Resawing Tips

Hi All, I'm new to resawing lumber. Having come into about 20 bf of rough white oak, I need to get down to useable thicknesses. I finally have the tools to do it (bandsaw, jointer, thickness planer) and I was wondering the right steps to it. I'm guessing joint 1 side and 1 face, use the jointed side against the ts fence and rip the other side, the planed face against the fence on the bandsaw and finally run it through the thickness planer for my desired thickness. Is this the correct order or am I missing something? Thanks in advance,
Kevin Daly http://hometown.aol.com/kdaly10475/page1.html
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You're close, but not quite there. You need to joint one face and then plane the other side on the thickness planer so it is flat and parallel to the first face. You do this first so that when you resaw the board you'll have a flat face to run down in the thickness planer after resawing. I find it much easier to face joint thicker boards than trying to do it after resawing, although that is also an option which probably can work just fine. As you said, you need one square and flat edge to run on the bandsaw table, but I usually wait to rip it to width on the table saw after I'm done resawing and thicknessing it.
Mike

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I don't get this. He said he planned to pplane a face on the jointer before resawing. Are you saying to plane both faces on the jointer before resawing? I can see this would make sense if the offcut were also thick enough to use. Then the second flat face would be the base for planing the second board in the thickness planer. If so, then it's sure better to do all the jointing at once Wilson

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That's exactly what I meant, Wilson. When I resaw, I usually start with a board thick enough to get two usable pieces, otherwise what's the point? I guess it can save your planer knives some wear and tear by cutting off the excess before thicknessing, but if I have 3/4" material and need 1/2", I'm not going to bother resawing. If I have 1" and need 3/8", however, I'll definitely resaw - to get two pieces thick enough to use. It is this situation that I was referring to, where it is my practice to joint both faces and before resawing so I have a flat reference face for each piece for the thickness planer.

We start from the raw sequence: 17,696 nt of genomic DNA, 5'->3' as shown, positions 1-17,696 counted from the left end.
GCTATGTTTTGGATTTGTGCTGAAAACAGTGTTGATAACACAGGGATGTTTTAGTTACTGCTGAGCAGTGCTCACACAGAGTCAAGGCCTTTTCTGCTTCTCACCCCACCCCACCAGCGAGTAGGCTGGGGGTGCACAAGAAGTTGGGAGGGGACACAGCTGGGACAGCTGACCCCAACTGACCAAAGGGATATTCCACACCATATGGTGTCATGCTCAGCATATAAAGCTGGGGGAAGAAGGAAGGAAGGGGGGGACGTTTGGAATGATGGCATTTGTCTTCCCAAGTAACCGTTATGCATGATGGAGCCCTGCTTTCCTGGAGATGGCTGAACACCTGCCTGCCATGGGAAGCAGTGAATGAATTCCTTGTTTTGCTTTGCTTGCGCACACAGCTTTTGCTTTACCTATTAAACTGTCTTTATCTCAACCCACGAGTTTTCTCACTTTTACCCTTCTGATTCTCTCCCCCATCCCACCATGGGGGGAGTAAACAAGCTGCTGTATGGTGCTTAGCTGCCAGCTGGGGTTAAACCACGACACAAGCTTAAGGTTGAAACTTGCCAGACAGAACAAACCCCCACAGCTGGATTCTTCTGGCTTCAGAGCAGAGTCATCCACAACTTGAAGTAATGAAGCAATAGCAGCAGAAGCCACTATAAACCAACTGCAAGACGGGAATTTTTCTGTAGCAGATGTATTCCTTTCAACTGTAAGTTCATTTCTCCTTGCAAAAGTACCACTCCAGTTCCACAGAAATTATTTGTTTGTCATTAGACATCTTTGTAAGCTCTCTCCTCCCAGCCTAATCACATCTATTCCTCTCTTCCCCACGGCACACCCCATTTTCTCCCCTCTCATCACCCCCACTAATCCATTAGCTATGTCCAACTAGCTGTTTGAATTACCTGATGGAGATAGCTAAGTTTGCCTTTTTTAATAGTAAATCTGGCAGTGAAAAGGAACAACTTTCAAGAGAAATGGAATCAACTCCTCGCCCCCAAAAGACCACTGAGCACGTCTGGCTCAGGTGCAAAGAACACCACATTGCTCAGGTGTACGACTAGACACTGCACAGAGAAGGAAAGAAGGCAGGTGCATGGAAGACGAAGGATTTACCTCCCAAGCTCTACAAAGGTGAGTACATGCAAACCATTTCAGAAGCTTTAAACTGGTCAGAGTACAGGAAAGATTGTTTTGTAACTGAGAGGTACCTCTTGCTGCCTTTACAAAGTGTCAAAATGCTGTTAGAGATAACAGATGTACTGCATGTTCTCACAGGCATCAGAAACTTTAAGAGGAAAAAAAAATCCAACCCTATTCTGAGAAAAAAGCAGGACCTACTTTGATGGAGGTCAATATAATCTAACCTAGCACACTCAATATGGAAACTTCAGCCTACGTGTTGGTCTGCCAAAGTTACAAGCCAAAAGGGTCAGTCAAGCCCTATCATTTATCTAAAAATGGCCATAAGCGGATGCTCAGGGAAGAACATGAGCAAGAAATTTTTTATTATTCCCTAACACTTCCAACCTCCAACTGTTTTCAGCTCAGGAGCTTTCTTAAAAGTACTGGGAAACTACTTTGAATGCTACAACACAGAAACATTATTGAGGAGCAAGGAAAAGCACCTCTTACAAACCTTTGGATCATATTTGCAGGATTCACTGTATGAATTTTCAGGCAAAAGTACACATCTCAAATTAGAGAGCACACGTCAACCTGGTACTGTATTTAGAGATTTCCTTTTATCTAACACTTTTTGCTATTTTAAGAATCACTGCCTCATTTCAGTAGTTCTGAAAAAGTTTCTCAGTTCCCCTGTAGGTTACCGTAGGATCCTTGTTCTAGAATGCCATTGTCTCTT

Now, if I'm starting with a really thick piece - say 10/4 or something, and want 3/4" or so material. That's the situation where I'd do what Barry suggested and only joint one face and then do multiple "resawings" to get as many usable pieces as possible. In this case I wouldn't usually bother jointing the offcuts to get a flat face until after the resawing was done. I do, however, cut very fat - probably at least 7/8" and more likely 1" - to be sure I can take out any cup that might develop after resawing.
There's probably a ton of different ways to approach this, as in most things.
Mike

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That's more or less what I'm planning. The material is 5/4 so I'm thinking I can get 1/2" and 1/4" surfaced boards out of it (these are the thicknesses I need for the majority of my scroll projects). Thanks for the tips, it never dawned on me to joint both sides first.
Kevin Daly http://hometown.aol.com/kdaly10475/page1.html
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And you may not want to.
Depending on the tenderness of the kiln, you may get some dramatic movement upon resawing. My recommendation is to plane but one side, take the 1/2" plus from there, realizing it may take a pass on either side to get the board right after relaxing for a few stickered days.
Leave the thin one rough and wait it out.

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On 10 Aug 2004 10:56:09 GMT, snipped-for-privacy@aol.comnospam (Kevin Daly) wrote:

Here are my steps:
Joint face one. Joint edge one. Resaw on band saw, place cutoff aside. Resaw on band saw, place cutoff aside. -- repeat as necessary --
Now, let them acclimate a day or so.
I then treat the boards as I would any other rough lumber:
Joint face one on all boards. Run all boards through thicknesser, jointed face down. Select one edge and joint that 90 degrees to a face. Mark this corner. I don't rip to width until I use the boards
Note: I do both faces and then an edge, as this allows me to choose the straighter edge and/or better figure and still have the grain oriented properly over the jointer cuttterhead. Some folks prefer face 1 -> edge - 1> thickness.
Barry
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